After a lengthy discussion of these issues, the commission ultimately decided to stick with the approach it tentatively endorsed in August, but include in its draft report a description of other possible ways to enable firms with multiple offices to recognize the contributions of nonlawyer owners in a jurisdiction that allows them.
The commission's draft white paper on alternative litigation finance can be viewed at http://www.americanbar.org/content/dam/aba/administrative/
At the ABA Ethics 20/20 Commission's October meeting in Denver, the panel decided to file a draft white paper on alternative litigation finance (ALF) as an informational report for examination by the ABA House of Delegates.
A few days later, the commission circulated the draft ALF paper for public comment, with a cutoff date of Nov. 20.
The paper explains that “alternative litigation finance” refers to the funding of litigation activities by sources other than the parties themselves, their counsel, or other entities with a preexisting contractual relationship with one of the parties, such as a liability insurer.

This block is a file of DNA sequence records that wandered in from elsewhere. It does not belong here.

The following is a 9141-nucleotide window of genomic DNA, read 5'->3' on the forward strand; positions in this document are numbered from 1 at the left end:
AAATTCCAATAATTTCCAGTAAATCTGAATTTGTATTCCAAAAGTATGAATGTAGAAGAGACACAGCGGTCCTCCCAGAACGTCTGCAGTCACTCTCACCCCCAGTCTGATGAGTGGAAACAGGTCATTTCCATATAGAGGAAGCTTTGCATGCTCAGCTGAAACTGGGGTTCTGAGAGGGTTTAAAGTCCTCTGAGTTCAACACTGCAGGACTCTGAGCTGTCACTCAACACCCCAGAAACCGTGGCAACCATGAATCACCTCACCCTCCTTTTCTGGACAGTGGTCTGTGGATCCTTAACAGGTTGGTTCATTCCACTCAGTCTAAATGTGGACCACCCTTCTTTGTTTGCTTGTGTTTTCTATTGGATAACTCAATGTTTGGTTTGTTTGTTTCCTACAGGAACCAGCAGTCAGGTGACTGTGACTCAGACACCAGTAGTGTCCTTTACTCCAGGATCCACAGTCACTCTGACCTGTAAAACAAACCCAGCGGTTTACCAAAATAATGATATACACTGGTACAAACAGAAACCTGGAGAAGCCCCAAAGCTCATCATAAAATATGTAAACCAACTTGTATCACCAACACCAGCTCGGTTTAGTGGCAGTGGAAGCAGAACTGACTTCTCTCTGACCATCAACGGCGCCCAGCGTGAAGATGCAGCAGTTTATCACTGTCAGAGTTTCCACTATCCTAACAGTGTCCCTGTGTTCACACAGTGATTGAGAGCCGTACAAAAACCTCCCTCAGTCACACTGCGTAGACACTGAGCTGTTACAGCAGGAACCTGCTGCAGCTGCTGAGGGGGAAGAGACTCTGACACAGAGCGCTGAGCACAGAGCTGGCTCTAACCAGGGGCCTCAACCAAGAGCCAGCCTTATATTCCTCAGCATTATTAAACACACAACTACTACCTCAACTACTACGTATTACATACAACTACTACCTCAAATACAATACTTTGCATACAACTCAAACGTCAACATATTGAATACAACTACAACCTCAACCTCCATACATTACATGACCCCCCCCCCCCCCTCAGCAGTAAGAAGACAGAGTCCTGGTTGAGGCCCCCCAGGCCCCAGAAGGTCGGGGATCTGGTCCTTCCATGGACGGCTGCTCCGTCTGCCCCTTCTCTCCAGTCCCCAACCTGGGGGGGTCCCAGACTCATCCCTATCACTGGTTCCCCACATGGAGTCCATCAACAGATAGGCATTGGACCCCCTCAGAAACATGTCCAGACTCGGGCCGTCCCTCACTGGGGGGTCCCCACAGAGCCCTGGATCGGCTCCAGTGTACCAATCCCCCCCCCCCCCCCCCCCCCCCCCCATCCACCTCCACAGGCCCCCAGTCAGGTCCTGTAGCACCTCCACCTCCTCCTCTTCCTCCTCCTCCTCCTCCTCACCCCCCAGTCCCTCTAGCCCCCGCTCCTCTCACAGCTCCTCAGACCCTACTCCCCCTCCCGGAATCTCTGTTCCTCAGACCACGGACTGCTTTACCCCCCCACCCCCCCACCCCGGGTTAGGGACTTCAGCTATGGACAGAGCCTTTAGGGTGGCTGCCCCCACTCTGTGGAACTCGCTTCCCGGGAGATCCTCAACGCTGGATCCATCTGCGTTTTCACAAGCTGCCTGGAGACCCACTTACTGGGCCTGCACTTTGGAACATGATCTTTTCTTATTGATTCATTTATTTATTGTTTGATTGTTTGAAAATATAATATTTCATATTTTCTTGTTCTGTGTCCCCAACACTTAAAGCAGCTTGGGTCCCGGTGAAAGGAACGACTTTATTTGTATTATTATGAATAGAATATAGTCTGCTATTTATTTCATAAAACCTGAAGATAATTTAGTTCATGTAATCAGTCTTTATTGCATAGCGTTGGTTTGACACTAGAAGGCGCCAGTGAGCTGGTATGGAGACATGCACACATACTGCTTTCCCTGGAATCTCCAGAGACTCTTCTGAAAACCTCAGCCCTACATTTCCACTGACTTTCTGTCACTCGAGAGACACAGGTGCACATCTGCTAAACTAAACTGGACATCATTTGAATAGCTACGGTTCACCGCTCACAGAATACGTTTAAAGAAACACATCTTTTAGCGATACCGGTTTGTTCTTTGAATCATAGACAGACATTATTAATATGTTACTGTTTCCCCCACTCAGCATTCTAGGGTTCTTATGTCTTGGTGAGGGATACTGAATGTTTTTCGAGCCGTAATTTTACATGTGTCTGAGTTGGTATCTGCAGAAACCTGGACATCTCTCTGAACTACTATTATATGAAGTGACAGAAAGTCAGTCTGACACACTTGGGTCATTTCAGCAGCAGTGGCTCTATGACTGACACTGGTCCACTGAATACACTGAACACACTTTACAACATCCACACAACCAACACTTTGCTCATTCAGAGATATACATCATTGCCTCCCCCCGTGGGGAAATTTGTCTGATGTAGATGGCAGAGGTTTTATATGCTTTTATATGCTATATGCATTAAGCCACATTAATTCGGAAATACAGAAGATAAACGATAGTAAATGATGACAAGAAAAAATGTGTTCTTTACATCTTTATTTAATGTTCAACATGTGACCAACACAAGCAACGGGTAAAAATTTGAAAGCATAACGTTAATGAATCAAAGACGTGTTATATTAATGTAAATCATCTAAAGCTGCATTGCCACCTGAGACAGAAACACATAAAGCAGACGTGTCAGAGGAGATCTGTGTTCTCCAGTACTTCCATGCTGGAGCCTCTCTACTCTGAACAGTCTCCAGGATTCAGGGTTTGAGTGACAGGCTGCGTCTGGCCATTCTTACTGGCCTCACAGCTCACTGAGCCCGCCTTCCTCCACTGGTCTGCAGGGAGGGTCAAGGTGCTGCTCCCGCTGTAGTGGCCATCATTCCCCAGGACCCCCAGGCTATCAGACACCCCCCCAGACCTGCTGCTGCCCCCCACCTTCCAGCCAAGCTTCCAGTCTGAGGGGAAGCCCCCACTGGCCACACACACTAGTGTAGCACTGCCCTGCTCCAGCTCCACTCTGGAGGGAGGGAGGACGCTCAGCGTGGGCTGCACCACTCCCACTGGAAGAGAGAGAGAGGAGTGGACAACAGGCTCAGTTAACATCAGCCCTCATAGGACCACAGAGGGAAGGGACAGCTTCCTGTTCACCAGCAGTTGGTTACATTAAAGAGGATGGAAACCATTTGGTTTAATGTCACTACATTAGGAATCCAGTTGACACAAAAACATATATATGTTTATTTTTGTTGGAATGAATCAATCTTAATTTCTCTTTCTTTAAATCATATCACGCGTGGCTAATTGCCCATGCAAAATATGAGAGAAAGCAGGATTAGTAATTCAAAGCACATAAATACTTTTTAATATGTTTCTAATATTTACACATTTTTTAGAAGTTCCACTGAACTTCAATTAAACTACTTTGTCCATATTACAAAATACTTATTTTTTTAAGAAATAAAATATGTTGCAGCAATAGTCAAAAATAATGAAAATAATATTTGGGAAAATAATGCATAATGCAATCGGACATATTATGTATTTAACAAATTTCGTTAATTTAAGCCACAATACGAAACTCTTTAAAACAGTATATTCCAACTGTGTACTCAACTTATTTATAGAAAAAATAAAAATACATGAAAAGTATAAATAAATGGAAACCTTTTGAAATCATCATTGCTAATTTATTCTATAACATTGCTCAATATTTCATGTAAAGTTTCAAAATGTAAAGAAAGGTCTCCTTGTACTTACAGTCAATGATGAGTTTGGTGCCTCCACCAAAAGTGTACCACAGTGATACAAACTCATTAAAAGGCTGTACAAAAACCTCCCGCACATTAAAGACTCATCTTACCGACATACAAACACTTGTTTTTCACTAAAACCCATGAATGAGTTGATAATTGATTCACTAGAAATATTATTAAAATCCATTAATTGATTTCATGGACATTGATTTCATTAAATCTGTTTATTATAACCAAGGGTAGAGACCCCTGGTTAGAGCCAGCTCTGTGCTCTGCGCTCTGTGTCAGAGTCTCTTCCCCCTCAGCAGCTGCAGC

By way of background, the paper provides an overview of ALF funding mechanisms, including consumer legal funding, investing in commercial litigation, and loans to lawyers. It also reviews common-law doctrines historically affecting ALF, such as maintenance and champerty, usury, and unconscionability.
The heart of the document discusses the professional responsibility issues that lawyers may encounter as a result of their clients', or their own, interaction with ALF, including conflicts of interest, interference with professional judgment, fees and fee-splitting issues, confidentiality concerns, and privilege waiver.
“In the event that the lawyer's involvement in the funding process significantly limits the lawyer's capacity to carry out these professional obligations, the lawyer must fully disclose the nature of this limitation, explain the risks and benefits of the proposed course of action, and obtain the client's informed consent,” the paper states.
Copyright 2011, the American Bar Association and The Bureau of National Affairs, Inc. All Rights Reserved.